Jee-Seon Shim, Bo Mi Song, Jung Hyun Lee, Seung Won Lee, Ji Hye Park, Dong Phil Choi, Myung Ha Lee, Kyoung Hwa Ha, Dae Jung Kim, Sungha Park, Won-Woo Lee, Yoosik Youm, Eui-Cheol Shin, Hyeon Chang Kim
    Yonsei Medical Journal.2019; 60(8): 804.     CrossRef
  • Cardiovascular and Metabolic Diseases Etiology Research Center (CMERC) cohort: study protocol and results of the first 3 years of enrollment
    Jee-Seon Shim, Bo Mi Song, Jung Hyun Lee, Seung Won Lee, Ji Hye Park, Dong Phil Choi, Myung Ha Lee, Kyoung Hwa Ha, Dae Jung Kim, Sungha Park, Won-Woo Lee, Hyeon Chang Kim
    Epidemiology and Health.2017; 39: e2017016.     CrossRef
  • Vitamin D and coronary atherosclerosis
    Dae Jung Kim
    Osteoporosis and Sarcopenia.2017; 3(4): 201.     CrossRef
Effects of Vitamin D and Calcium Intervention on the Improvement of Resistance in Patients with Type 2 Diabetes Mellitus.
Young Mee Choi, Jun Ho Lee, Ji Sook Han
Korean Diabetes J. 2009;33(4):324-334.   Published online August 1, 2009
DOI: https://doi.org/10.4093/kdj.2009.33.4.324
  • 2,399 View
  • 41 Download
  • 6 Crossref
AbstractAbstract PDF
BACKGROUND
Recent reports suggest that the intake of vitamin D and calcium may influence insulin resistance. The aim of this study was to assess the effects of vitamin D and calcium intervention on the improvement of blood glucose and insulin resistance in patients with type 2 diabetes mellitus (DM). METHODS: Fasting blood glucose, glycosylated hemoglobin A1c (HbA1C), serum 25(OH)D3, serum lipid levels, insulin secretion, and activity and dietary surveys were analyzed in type 2 DM patients both before and after a 12-week vitamin D and calcium intake intervention. RESULTS: The serum 25(OH)D3 level was found to be negatively correlated with insulin resistance and fasting blood glucose. Calcium intake level was also negatively correlated with insulin resistance. Fasting blood glucose, HbA1C, and HOMA-IR decreased significantly (P <0.05) following vitamin D and calcium intake intervention in the medical nutrition therapy (MNT) group, while there was no such change observed in the control group. Dietary calcium and vitamin D intakes were significantly (P <0.05) higher in the MNT group than in the control group. The concentrations of serum 25(OH)D3 and insulin secretion increased slightly in the MNT group following the 12-week intervention; however, these results did not reach statistical significance. CONCLUSION: The results of the present study indicate that calcium and vitamin D intervention may be helpful in improving fasting blood glucose, HbA1C, serum 25(OH)D3 and HOMA-IR in patients with type 2 DM who have insufficient serum 25(OH)D3 concentrations.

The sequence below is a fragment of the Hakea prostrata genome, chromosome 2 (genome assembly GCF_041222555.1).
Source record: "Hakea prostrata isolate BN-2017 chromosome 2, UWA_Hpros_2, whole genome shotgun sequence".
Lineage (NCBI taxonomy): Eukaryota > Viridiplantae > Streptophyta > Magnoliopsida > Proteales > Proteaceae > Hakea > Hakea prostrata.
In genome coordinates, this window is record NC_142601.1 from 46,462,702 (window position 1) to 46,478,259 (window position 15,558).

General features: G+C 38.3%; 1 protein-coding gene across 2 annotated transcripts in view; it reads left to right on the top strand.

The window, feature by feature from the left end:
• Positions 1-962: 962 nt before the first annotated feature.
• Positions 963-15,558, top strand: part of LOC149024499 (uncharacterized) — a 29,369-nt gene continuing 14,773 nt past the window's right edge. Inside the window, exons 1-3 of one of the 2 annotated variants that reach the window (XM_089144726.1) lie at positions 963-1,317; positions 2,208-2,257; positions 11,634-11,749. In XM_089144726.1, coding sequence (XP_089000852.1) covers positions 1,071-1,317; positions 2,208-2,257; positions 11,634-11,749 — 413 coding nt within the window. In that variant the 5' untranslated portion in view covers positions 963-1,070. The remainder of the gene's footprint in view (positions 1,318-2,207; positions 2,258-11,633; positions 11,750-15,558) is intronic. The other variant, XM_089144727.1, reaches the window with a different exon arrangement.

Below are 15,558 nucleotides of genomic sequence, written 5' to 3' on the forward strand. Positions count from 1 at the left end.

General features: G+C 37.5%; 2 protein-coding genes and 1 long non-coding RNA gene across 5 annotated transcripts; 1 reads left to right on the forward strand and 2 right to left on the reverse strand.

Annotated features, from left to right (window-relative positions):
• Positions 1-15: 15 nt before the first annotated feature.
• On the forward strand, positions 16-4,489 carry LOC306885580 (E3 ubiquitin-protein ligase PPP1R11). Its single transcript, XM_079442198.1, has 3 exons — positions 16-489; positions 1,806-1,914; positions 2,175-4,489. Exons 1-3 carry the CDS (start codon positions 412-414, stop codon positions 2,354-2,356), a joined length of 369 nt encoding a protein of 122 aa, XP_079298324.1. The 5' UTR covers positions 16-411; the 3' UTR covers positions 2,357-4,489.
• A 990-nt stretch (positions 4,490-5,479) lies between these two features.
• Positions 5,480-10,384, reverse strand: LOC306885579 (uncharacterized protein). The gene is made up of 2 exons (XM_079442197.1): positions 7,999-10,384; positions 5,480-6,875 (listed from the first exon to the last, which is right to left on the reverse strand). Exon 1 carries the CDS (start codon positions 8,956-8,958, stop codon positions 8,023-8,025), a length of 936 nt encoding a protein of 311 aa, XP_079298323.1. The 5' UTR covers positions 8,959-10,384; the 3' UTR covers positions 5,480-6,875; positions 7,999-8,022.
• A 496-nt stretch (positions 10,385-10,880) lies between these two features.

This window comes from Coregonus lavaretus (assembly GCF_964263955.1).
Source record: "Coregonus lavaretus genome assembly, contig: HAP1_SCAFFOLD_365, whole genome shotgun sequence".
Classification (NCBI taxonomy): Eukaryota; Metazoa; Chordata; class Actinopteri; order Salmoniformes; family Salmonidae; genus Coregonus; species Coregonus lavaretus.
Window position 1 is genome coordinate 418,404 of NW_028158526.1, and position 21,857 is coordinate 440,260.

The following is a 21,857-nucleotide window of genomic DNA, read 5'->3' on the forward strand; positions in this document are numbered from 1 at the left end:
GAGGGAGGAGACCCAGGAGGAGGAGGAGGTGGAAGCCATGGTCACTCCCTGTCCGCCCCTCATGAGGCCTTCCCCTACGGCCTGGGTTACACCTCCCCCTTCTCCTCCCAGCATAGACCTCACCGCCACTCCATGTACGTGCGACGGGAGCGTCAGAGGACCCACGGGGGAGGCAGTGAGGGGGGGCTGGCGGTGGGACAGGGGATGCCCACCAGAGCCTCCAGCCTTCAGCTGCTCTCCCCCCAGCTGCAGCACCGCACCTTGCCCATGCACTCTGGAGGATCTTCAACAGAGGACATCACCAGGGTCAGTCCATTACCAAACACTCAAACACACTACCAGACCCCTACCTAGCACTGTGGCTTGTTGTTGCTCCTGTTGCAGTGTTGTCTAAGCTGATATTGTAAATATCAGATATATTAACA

Citations

Citations to this article as recorded by  
  • Comparison of Biological Markers and Lifestyle Factors on the Presence of Diabetes Mellitus in Middle-aged adults
    Hye-Sun Keum, Soon-Rim Suh
    Journal of the Korea Academia-Industrial cooperation Society.2016; 17(2): 104.     CrossRef
  • A prospective randomized controlled trial of the effects of vitamin D supplementation on long-term glycemic control in type 2 diabetes mellitus of Korea
    Ohk-Hyun Ryu, Sungwha Lee, Jaemyung Yu, Moon-Gi Choi, Hyung Joon Yoo, Franco Mantero
    Endocrine Journal.2014; 61(2): 167.     CrossRef
  • A Study of Snack Consumption, Night-Eating Habits, and Nutrient Intake in Gestational Diabetes Mellitus
    Hee-jin Park, JinJu Lee, Ji-Myung Kim, Hyun Ah Lee, Sung-Hoon Kim, Yuri Kim
    Clinical Nutrition Research.2013; 2(1): 42.     CrossRef
  • Vitamin D and Diabetes
    Dallae Ju
    Journal of Korean Diabetes.2011; 12(2): 104.     CrossRef
  • Nutrients and Dish Intake by Fasting Blood Glucose Level
    Jihyun Choi, Hyun-Kyung Moon
    The Korean Journal of Nutrition.2010; 43(5): 463.     CrossRef
  • Vitamin D and Diabetes Mellitus
    Jung Hyun Noh
    Korean Diabetes Journal.2009; 33(4): 276.     CrossRef

Diabetes Metab J : Diabetes & Metabolism Journal